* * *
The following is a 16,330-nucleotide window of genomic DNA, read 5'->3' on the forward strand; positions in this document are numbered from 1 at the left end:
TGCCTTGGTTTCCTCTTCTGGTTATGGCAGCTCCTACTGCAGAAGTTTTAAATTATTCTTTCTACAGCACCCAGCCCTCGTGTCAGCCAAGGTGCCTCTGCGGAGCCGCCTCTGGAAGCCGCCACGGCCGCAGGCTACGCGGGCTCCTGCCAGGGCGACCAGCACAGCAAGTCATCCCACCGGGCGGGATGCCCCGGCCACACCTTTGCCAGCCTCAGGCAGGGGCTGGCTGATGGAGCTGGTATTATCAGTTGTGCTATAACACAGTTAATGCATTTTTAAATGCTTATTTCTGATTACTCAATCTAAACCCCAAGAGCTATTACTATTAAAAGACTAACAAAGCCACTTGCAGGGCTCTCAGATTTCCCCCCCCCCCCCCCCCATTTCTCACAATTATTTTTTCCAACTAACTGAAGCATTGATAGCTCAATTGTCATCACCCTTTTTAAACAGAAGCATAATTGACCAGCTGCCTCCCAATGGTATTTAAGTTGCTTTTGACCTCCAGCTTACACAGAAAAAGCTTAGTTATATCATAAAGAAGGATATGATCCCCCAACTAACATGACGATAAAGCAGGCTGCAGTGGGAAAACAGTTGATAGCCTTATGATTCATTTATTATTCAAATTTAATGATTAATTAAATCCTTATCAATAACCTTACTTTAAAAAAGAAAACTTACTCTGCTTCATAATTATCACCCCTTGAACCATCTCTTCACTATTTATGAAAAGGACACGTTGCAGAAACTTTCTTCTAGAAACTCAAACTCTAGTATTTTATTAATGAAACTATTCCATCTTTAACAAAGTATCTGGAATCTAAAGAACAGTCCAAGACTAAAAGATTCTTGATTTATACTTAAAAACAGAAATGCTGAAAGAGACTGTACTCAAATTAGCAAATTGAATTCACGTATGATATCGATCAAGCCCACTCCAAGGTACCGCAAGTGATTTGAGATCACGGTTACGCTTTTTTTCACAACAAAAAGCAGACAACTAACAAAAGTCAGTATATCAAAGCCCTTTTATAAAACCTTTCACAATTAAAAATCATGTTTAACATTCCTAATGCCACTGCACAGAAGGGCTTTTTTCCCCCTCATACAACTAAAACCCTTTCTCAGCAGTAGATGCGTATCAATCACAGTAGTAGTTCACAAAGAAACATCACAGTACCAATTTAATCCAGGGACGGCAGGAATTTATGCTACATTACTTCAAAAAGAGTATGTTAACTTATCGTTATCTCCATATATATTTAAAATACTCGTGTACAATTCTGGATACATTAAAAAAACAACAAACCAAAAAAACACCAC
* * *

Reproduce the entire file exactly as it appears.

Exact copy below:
The following is a 16,330-nucleotide window of genomic DNA, read 5'->3' on the forward strand; positions in this document are numbered from 1 at the left end:
TGCCTTGGTTTCCTCTTCTGGTTATGGCAGCTCCTACTGCAGAAGTTTTAAATTATTCTTTCTACAGCACCCAGCCCTCGTGTCAGCCAAGGTGCCTCTGCGGAGCCGCCTCTGGAAGCCGCCACGGCCGCAGGCTACGCGGGCTCCTGCCAGGGCGACCAGCACAGCAAGTCATCCCACCGGGCGGGATGCCCCGGCCACACCTTTGCCAGCCTCAGGCAGGGGCTGGCTGATGGAGCTGGTATTATCAGTTGTGCTATAACACAGTTAATGCATTTTTAAATGCTTATTTCTGATTACTCAATCTAAACCCCAAGAGCTATTACTATTAAAAGACTAACAAAGCCACTTGCAGGGCTCTCAGATTTCCCCCCCCCCCCCCCCCATTTCTCACAATTATTTTTTCCAACTAACTGAAGCATTGATAGCTCAATTGTCATCACCCTTTTTAAACAGAAGCATAATTGACCAGCTGCCTCCCAATGGTATTTAAGTTGCTTTTGACCTCCAGCTTACACAGAAAAAGCTTAGTTATATCATAAAGAAGGATATGATCCCCCAACTAACATGACGATAAAGCAGGCTGCAGTGGGAAAACAGTTGATAGCCTTATGATTCATTTATTATTCAAATTTAATGATTAATTAAATCCTTATCAATAACCTTACTTTAAAAAAGAAAACTTACTCTGCTTCATAATTATCACCCCTTGAACCATCTCTTCACTATTTATGAAAAGGACACGTTGCAGAAACTTTCTTCTAGAAACTCAAACTCTAGTATTTTATTAATGAAACTATTCCATCTTTAACAAAGTATCTGGAATCTAAAGAACAGTCCAAGACTAAAAGATTCTTGATTTATACTTAAAAACAGAAATGCTGAAAGAGACTGTACTCAAATTAGCAAATTGAATTCACGTATGATATCGATCAAGCCCACTCCAAGGTACCGCAAGTGATTTGAGATCACGGTTACGCTTTTTTTCACAACAAAAAGCAGACAACTAACAAAAGTCAGTATATCAAAGCCCTTTTATAAAACCTTTCACAATTAAAAATCATGTTTAACATTCCTAATGCCACTGCACAGAAGGGCTTTTTTCCCCCTCATACAACTAAAACCCTTTCTCAGCAGTAGATGCGTATCAATCACAGTAGTAGTTCACAAAGAAACATCACAGTACCAATTTAATCCAGGGACGGCAGGAATTTATGCTACATTACTTCAAAAAGAGTATGTTAACTTATCGTTATCTCCATATATATTTAAAATACTCGTGTACAATTCTGGATACATTAAAAAAACAACAAACCAAAAAAACACCAC